In Gabon, the Bongo family has had deep and enduring ties to France for generations. Writer and analyst Thomas Borrel called it “emblematic” of Françafrique — a local dynasty marked by corruption, French business ties and a vague guise of democratic practices.

The late Jacques Foccart, a shadowy French high-ranking bureaucrat known as “Monsieur Afrique” for his efforts to keep former French colonies close, recalled in his memoirs how in the mid-1980s, the younger Bongo quietly floated in Paris the idea to set up constitutional monarchy in Gabon. The French laughed it off.

Macron has said nothing publicly about Gabon since the coup.

Several longtime leaders of former French colonies are still standing and have a collective 122 years in office: Cameroon’s Paul Biya with 41, Republic of Congo’s Denis Sassou Nguesso with 39; Djibouti’s Ismail Omar Guelleh with 24; and Togo’s Faure Gnassingbe with 18.

Seidik Abba, a Nigerien researcher, said it’s been slightly lost on France that Africa has changed and Paris isn’t the only global power available.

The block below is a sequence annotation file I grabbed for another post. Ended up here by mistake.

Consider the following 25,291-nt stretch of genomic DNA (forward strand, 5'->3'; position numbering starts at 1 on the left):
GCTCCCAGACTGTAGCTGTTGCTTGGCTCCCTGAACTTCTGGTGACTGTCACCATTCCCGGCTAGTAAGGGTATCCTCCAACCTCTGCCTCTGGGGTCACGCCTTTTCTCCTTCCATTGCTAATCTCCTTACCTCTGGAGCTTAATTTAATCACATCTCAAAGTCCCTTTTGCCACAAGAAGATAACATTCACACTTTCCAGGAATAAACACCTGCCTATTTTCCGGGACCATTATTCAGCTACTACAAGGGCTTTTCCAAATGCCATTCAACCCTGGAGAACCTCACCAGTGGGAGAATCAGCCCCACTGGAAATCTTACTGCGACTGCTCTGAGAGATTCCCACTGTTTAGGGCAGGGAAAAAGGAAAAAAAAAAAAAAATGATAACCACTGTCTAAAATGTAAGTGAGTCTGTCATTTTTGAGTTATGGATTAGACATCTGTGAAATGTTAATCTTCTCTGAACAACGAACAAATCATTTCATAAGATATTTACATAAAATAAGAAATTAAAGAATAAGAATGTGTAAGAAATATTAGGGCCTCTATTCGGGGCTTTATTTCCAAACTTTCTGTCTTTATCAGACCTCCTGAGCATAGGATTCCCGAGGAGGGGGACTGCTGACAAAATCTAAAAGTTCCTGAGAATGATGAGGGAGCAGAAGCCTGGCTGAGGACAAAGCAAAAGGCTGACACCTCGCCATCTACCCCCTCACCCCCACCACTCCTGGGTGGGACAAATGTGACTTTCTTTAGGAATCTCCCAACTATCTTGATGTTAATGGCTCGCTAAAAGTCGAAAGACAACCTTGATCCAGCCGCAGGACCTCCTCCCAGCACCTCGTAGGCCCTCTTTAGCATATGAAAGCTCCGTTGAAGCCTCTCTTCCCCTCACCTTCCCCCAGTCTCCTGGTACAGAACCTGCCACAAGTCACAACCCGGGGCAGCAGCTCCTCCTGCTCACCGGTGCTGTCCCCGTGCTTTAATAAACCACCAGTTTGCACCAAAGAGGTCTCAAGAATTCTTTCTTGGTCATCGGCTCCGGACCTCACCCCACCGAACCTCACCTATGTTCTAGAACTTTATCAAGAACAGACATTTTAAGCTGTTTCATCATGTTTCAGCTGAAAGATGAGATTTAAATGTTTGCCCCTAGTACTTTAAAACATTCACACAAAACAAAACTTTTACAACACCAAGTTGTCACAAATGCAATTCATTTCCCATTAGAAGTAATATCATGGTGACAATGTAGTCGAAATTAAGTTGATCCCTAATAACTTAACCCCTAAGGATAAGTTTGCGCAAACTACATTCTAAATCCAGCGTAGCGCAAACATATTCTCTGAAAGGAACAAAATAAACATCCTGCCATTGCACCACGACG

“The former colonies are looking (out) for their interests. They’re not looking at their history with France,” said Abba, who is president of the International Center for Reflection for Studies on the Sahel, a Paris-based think tank. “The diplomats and other officials continue to consider that they have exclusive relations with African countries.”

But many French connections remain, even in coup-affected countries.

“It’s tempting to talk about an end to Françafrique,” said Borrel, a spokesperson for Survie, an advocacy group that denounces France’s postcolonial policies in Africa. “Françafrique is characterized by institutions still in place — French troops still in Africa; the CFA franc currency; and a French paternalistic culture that must be changed, including at the summit of the French state.”